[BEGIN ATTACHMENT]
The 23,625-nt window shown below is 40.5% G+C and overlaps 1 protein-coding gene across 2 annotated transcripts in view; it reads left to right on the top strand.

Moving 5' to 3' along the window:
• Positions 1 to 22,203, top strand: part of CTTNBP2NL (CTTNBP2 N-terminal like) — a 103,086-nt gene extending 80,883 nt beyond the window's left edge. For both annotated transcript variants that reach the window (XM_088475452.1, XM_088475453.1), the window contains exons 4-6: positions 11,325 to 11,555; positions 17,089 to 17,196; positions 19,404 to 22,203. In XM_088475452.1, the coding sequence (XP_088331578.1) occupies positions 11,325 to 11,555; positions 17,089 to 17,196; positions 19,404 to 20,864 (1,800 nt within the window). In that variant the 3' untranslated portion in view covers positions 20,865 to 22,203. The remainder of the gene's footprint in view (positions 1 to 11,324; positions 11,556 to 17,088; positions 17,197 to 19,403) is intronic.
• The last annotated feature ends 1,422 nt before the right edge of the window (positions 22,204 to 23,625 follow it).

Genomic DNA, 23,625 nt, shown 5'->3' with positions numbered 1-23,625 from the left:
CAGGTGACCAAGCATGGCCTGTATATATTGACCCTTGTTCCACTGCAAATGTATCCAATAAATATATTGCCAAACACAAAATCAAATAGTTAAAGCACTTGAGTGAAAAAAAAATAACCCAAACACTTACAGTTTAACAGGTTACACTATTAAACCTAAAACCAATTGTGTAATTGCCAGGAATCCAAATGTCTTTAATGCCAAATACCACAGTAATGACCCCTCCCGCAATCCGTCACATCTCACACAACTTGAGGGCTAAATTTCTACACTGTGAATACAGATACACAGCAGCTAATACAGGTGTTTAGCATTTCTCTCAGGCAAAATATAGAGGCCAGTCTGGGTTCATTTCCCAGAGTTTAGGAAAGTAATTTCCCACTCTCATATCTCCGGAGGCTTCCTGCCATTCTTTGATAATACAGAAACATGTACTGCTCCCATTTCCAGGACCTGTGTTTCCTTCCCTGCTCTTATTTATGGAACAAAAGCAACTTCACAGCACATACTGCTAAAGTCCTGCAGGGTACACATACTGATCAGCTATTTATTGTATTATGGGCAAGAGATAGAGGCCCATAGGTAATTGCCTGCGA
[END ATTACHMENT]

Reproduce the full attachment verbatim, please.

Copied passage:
The 23,625-nt window shown below is 40.5% G+C and overlaps 1 protein-coding gene across 2 annotated transcripts in view; it reads left to right on the top strand.

Moving 5' to 3' along the window:
• Positions 1 to 22,203, top strand: part of CTTNBP2NL (CTTNBP2 N-terminal like) — a 103,086-nt gene extending 80,883 nt beyond the window's left edge. For both annotated transcript variants that reach the window (XM_088475452.1, XM_088475453.1), the window contains exons 4-6: positions 11,325 to 11,555; positions 17,089 to 17,196; positions 19,404 to 22,203. In XM_088475452.1, the coding sequence (XP_088331578.1) occupies positions 11,325 to 11,555; positions 17,089 to 17,196; positions 19,404 to 20,864 (1,800 nt within the window). In that variant the 3' untranslated portion in view covers positions 20,865 to 22,203. The remainder of the gene's footprint in view (positions 1 to 11,324; positions 11,556 to 17,088; positions 17,197 to 19,403) is intronic.
• The last annotated feature ends 1,422 nt before the right edge of the window (positions 22,204 to 23,625 follow it).

Genomic DNA, 23,625 nt, shown 5'->3' with positions numbered 1-23,625 from the left:
CAGGTGACCAAGCATGGCCTGTATATATTGACCCTTGTTCCACTGCAAATGTATCCAATAAATATATTGCCAAACACAAAATCAAATAGTTAAAGCACTTGAGTGAAAAAAAAATAACCCAAACACTTACAGTTTAACAGGTTACACTATTAAACCTAAAACCAATTGTGTAATTGCCAGGAATCCAAATGTCTTTAATGCCAAATACCACAGTAATGACCCCTCCCGCAATCCGTCACATCTCACACAACTTGAGGGCTAAATTTCTACACTGTGAATACAGATACACAGCAGCTAATACAGGTGTTTAGCATTTCTCTCAGGCAAAATATAGAGGCCAGTCTGGGTTCATTTCCCAGAGTTTAGGAAAGTAATTTCCCACTCTCATATCTCCGGAGGCTTCCTGCCATTCTTTGATAATACAGAAACATGTACTGCTCCCATTTCCAGGACCTGTGTTTCCTTCCCTGCTCTTATTTATGGAACAAAAGCAACTTCACAGCACATACTGCTAAAGTCCTGCAGGGTACACATACTGATCAGCTATTTATTGTATTATGGGCAAGAGATAGAGGCCCATAGGTAATTGCCTGCGA